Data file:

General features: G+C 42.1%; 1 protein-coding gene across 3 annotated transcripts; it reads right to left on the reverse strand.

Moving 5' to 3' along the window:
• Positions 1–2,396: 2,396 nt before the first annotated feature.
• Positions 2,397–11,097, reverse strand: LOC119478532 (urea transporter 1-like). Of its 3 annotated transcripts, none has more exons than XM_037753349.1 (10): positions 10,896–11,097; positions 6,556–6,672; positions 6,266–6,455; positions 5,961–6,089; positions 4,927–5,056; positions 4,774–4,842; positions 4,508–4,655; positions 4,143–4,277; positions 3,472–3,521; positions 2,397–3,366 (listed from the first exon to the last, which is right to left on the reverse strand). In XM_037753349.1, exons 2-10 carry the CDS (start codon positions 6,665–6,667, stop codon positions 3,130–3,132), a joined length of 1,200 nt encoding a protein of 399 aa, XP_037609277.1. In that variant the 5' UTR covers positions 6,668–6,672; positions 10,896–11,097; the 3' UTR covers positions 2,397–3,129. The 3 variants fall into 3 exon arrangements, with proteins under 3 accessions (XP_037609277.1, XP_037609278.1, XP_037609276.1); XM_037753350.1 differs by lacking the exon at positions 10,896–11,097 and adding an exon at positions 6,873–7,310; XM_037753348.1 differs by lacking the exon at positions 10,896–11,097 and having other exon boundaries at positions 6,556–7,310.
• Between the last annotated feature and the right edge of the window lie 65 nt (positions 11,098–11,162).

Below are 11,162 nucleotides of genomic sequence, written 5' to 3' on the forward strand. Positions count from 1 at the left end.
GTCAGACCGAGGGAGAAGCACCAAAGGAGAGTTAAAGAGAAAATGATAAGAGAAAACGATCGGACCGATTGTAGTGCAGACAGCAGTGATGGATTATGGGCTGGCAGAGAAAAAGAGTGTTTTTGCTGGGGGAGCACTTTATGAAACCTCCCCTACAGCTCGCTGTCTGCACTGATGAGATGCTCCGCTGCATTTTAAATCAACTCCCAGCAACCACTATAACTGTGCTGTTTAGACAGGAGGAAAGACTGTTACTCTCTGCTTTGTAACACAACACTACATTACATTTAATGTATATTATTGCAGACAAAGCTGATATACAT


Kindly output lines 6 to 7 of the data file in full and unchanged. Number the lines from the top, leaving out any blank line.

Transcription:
Below are 11,162 nucleotides of genomic sequence, written 5' to 3' on the forward strand. Positions count from 1 at the left end.
GTCAGACCGAGGGAGAAGCACCAAAGGAGAGTTAAAGAGAAAATGATAAGAGAAAACGATCGGACCGATTGTAGTGCAGACAGCAGTGATGGATTATGGGCTGGCAGAGAAAAAGAGTGTTTTTGCTGGGGGAGCACTTTATGAAACCTCCCCTACAGCTCGCTGTCTGCACTGATGAGATGCTCCGCTGCATTTTAAATCAACTCCCAGCAACCACTATAACTGTGCTGTTTAGACAGGAGGAAAGACTGTTACTCTCTGCTTTGTAACACAACACTACATTACATTTAATGTATATTATTGCAGACAAAGCTGATATACAT